BT: We met because I taught him and his wife yoga at Your Yoga in Minneapolis. One day they were going to Chicago and I was like, “Bring me back some wonuts!” Because I had just read this article about waffle donuts. And they were like, “We can’t bring you back wonuts cause we’re raw vegan” and I was like, “Sick I’m raw vegan, too!” And then for the PBS show he asked if I could dance around in a kangaroo suit and I said, “Do you want me to bring my own suit” Because I already have one.”

JN: And then I knew that any girl that has her own kangaroo suit needs to be in my life.

BT: So he started following me around loosely as one of the many characters in the film and then realized how extremely strange my life is and was like, “This girl is weird, I wanna exploit her!”

JN: Yeah totally, that is how it happened.

BT: Wonuts, kangaroos, and then exploitation.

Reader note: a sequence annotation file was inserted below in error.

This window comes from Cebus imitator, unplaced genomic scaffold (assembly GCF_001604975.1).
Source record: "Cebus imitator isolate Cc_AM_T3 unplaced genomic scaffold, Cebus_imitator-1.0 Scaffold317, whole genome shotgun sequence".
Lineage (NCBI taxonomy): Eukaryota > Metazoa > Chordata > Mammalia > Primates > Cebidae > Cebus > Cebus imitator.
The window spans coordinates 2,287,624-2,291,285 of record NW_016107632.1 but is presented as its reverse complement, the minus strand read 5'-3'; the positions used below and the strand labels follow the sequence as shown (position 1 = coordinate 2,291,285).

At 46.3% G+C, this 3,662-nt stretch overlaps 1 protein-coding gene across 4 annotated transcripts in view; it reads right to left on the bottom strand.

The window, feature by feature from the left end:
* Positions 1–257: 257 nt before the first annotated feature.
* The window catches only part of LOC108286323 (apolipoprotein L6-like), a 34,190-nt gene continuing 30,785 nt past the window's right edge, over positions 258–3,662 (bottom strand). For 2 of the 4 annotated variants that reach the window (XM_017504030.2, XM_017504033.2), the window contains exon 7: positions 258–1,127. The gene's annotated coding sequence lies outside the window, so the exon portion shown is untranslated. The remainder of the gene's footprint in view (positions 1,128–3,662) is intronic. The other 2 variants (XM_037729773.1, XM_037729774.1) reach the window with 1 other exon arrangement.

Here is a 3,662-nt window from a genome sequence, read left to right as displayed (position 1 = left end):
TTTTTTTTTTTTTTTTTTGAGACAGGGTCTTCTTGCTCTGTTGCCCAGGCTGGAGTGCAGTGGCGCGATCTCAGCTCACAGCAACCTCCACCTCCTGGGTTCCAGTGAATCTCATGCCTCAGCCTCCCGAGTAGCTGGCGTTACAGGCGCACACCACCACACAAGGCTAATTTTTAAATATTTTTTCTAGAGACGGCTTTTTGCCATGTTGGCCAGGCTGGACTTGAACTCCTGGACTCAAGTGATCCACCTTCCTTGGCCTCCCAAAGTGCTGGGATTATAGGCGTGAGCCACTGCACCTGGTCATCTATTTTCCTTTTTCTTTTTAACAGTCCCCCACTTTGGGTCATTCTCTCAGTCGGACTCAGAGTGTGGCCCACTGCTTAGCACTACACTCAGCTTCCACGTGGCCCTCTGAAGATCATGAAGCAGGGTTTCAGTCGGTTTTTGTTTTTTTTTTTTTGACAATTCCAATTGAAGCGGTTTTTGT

Jug Band Hokum and Infinite Zero Pictures

Jug Band Hokum and Infinite Zero Pictures

The Wake: What does the word “hokum” mean and how does it describe the film?

JN: It was a term in the 1940s or ‘50s that was used a lot by carnival people, and I liked that. They used to say “hokum” as a slang word for craziness or insanity. And within the realm of jug band music, there’s a genre called hokum music which is all of the super-sexualized, double entendre songs that were released in the 1920s. So people who know jug band music would know that term as very sexualized, goofy, double entendre music.

BT: Okay, I think I know what it means to me. I’m thinking about when we were driving around on tour and there came this certain moment when nothing felt real anymore. Everything was so crazy and we were all so sleep-deprived. So I think it’s that feeling of the world not actually being real and it’s all just open possibility for you to do whatever the fuck you want and then you just do it. Yeah, and make some kind of jug song about it.

Jug Band Hokum and Infinite Zero Pictures3

The Wake: Man I hope to feel hokum someday, it sounds sweet.

JN: Really, it’s a state of being!

The Wake: If you were a jug band instrument, what would you be?

BT: I feel like I would be the weenie whistle. It’s kinda kooky.

JN: I think I would be a banjo cause you can play them like a drum but they’re also kind of